A second team member reviewed the indexing terms and the databases searched, and team members reviewed the final abstracts and papers to ensure that the overall search strategy was executed appropriately.

Inclusion and exclusion criteria

We included reports of dementia specific workforce, practice and/or organisational development programmes and interventions (combinations of these may vary). Also, included is evidence supporting or rejecting the use of patient-held communication tools in other chronic and life-limiting conditions. Perhaps unique to realist reviews, we did not exclude evidence unless it was unrelated to the identified theories (Fig. 1).

Fig. 1
figure1

Search strategy and data extraction

Results

For the purpose of this realist review we have conceptualised the theoretical construction underlying patient patient-held communication tools. Second, the synthesis of evidence was intended to inform and clarify our understanding about conceptual, instrumental and the direct impact of communication tools.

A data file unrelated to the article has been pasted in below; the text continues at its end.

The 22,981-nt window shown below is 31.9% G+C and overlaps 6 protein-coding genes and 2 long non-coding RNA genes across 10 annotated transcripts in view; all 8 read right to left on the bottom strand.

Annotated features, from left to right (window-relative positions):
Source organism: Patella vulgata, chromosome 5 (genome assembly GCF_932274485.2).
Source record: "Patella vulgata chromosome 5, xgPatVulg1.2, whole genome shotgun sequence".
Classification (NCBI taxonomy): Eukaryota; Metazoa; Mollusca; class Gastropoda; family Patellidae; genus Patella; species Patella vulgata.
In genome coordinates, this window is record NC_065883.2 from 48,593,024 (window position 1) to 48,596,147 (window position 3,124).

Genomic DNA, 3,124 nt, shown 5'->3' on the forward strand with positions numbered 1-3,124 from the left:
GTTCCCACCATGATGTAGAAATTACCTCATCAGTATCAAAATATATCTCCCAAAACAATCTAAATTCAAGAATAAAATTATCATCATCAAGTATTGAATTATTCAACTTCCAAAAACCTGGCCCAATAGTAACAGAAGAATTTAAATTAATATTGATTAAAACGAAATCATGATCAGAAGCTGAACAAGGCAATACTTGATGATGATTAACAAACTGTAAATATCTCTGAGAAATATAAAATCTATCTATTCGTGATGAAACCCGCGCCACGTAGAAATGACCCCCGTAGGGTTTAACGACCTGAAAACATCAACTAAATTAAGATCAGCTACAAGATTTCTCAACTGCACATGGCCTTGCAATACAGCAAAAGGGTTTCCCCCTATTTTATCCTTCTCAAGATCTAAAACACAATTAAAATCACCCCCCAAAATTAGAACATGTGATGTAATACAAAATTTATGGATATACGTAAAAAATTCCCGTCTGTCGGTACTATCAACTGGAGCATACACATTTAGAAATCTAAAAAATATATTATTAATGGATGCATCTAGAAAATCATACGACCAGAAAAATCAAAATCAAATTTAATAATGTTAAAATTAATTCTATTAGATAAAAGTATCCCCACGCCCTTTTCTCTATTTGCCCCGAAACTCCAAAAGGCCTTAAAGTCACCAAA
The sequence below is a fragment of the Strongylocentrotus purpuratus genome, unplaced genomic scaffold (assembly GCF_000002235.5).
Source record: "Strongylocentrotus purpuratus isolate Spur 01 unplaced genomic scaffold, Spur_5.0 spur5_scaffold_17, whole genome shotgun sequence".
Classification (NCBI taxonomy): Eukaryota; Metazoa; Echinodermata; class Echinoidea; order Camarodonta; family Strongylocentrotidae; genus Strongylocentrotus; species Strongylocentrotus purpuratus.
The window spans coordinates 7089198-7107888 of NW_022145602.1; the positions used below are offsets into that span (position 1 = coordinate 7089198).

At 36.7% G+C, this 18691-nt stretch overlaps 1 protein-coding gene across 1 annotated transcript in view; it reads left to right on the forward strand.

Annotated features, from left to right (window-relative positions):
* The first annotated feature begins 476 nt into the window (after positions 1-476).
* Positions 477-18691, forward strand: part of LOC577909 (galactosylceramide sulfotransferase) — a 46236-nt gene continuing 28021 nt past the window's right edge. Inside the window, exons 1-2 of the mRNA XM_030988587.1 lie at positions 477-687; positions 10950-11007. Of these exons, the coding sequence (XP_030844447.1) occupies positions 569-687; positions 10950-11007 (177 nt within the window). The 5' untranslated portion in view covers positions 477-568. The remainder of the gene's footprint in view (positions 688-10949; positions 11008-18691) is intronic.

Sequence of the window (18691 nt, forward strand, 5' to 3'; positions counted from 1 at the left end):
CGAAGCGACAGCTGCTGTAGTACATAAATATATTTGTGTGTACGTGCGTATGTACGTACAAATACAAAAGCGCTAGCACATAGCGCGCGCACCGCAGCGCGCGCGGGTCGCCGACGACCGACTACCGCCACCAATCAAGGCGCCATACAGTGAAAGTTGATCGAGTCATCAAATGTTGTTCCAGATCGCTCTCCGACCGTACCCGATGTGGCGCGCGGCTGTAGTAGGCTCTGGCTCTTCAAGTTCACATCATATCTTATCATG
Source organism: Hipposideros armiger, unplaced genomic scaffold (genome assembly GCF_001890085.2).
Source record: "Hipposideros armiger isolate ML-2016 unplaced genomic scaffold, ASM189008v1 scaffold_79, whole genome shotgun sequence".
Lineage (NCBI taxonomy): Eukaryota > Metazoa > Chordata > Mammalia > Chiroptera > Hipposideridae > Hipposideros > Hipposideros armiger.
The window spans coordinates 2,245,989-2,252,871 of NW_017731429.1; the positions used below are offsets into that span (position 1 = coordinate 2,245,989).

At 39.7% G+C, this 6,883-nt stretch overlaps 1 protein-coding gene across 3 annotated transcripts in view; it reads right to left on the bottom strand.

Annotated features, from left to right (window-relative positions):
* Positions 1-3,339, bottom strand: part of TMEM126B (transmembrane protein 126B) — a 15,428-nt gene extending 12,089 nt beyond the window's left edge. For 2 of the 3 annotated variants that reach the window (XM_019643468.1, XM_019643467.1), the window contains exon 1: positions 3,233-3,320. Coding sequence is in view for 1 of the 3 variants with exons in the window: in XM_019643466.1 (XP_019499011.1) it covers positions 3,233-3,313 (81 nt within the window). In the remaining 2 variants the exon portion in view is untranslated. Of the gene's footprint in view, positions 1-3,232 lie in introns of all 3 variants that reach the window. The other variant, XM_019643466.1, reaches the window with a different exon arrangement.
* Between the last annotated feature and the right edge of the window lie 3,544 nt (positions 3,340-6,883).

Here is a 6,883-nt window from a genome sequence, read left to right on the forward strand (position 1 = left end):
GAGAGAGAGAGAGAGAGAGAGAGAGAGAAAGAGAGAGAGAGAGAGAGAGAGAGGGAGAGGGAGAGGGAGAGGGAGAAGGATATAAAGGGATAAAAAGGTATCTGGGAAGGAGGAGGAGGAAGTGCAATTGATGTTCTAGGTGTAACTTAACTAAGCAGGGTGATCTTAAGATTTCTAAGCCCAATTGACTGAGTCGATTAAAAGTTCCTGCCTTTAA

Theoretical construction of the ‘healthcare passport’

Three overarching theoretical frameworks related to patient-held records or health documents were noted as a way of improving communication and outcomes. First, service user autonomy may be improved; (2) the therapeutic alliance can be strengthened; and (3) integrated care can be achieved, facilitating inter-agency working. Incorporating these concepts as underlying frameworks should affect the three levels of action [10] as prerequisites for successful implementation of a complex intervention. These levels are: (a) at the service user level; (b) at an intrapersonal level and relations between the patient, their informal carers, and clinicians (i.e. the care triad): and (c) patient activation may be promoted at an interpersonal level and at the level where care is organised. Through cross-referencing these three frameworks we highlight the levels of action which may support the ‘healthcare passport’ and the anticipated outcomes.